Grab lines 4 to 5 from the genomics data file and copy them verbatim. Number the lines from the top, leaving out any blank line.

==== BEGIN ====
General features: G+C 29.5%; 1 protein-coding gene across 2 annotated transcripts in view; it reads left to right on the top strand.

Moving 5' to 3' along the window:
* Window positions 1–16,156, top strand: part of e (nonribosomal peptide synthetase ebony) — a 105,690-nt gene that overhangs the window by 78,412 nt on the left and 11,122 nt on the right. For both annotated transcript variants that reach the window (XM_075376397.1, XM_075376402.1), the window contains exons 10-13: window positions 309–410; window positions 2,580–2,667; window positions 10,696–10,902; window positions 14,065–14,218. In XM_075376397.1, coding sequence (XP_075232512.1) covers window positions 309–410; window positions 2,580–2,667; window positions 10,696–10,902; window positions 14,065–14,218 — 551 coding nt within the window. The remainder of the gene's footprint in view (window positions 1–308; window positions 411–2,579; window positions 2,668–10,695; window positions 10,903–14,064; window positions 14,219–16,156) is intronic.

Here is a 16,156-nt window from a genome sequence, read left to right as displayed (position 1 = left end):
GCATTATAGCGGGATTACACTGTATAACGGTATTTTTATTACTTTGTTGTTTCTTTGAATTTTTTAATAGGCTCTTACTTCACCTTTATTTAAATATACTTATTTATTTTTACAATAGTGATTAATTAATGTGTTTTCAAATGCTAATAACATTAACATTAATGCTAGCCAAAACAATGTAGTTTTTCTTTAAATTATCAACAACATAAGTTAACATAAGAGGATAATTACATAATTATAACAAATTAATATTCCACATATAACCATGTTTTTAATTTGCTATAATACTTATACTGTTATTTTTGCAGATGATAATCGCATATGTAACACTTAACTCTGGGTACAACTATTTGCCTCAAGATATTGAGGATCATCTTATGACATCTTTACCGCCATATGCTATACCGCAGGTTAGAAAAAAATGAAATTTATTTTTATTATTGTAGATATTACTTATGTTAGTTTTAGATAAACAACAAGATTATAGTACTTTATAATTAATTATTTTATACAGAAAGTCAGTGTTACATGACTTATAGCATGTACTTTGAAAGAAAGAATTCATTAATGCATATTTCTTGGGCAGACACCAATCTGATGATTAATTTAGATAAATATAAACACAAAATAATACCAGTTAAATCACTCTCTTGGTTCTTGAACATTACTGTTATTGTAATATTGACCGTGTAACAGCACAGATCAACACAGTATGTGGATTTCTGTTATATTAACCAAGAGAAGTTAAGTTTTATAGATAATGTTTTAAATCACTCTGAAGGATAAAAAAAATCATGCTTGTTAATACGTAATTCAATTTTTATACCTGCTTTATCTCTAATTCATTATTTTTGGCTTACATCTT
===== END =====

Here is a 16,156-nt window from a genome sequence, read left to right as displayed (position 1 = left end):
GCATTATAGCGGGATTACACTGTATAACGGTATTTTTATTACTTTGTTGTTTCTTTGAATTTTTTAATAGGCTCTTACTTCACCTTTATTTAAATATACTTATTTATTTTTACAATAGTGATTAATTAATGTGTTTTCAAATGCTAATAACATTAACATTAATGCTAGCCAAAACAATGTAGTTTTTCTTTAAATTATCAACAACATAAGTTAACATAAGAGGATAATTACATAATTATAACAAATTAATATTCCACATATAACCATGTTTTTAATTTGCTATAATACTTATACTGTTATTTTTGCAGATGATAATCGCATATGTAACACTTAACTCTGGGTACAACTATTTGCCTCAAGATATTGAGGATCATCTTATGACATCTTTACCGCCATATGCTATACCGCAGGTTAGAAAAAAATGAAATTTATTTTTATTATTGTAGATATTACTTATGTTAGTTTTAGATAAACAACAAGATTATAGTACTTTATAATTAATTATTTTATACAGAAAGTCAGTGTTACATGACTTATAGCATGTACTTTGAAAGAAAGAATTCATTAATGCATATTTCTTGGGCAGACACCAATCTGATGATTAATTTAGATAAATATAAACACAAAATAATACCAGTTAAATCACTCTCTTGGTTCTTGAACATTACTGTTATTGTAATATTGACCGTGTAACAGCACAGATCAACACAGTATGTGGATTTCTGTTATATTAACCAAGAGAAGTTAAGTTTTATAGATAATGTTTTAAATCACTCTGAAGGATAAAAAAAATCATGCTTGTTAATACGTAATTCAATTTTTATACCTGCTTTATCTCTAATTCATTATTTTTGGCTTACATCTT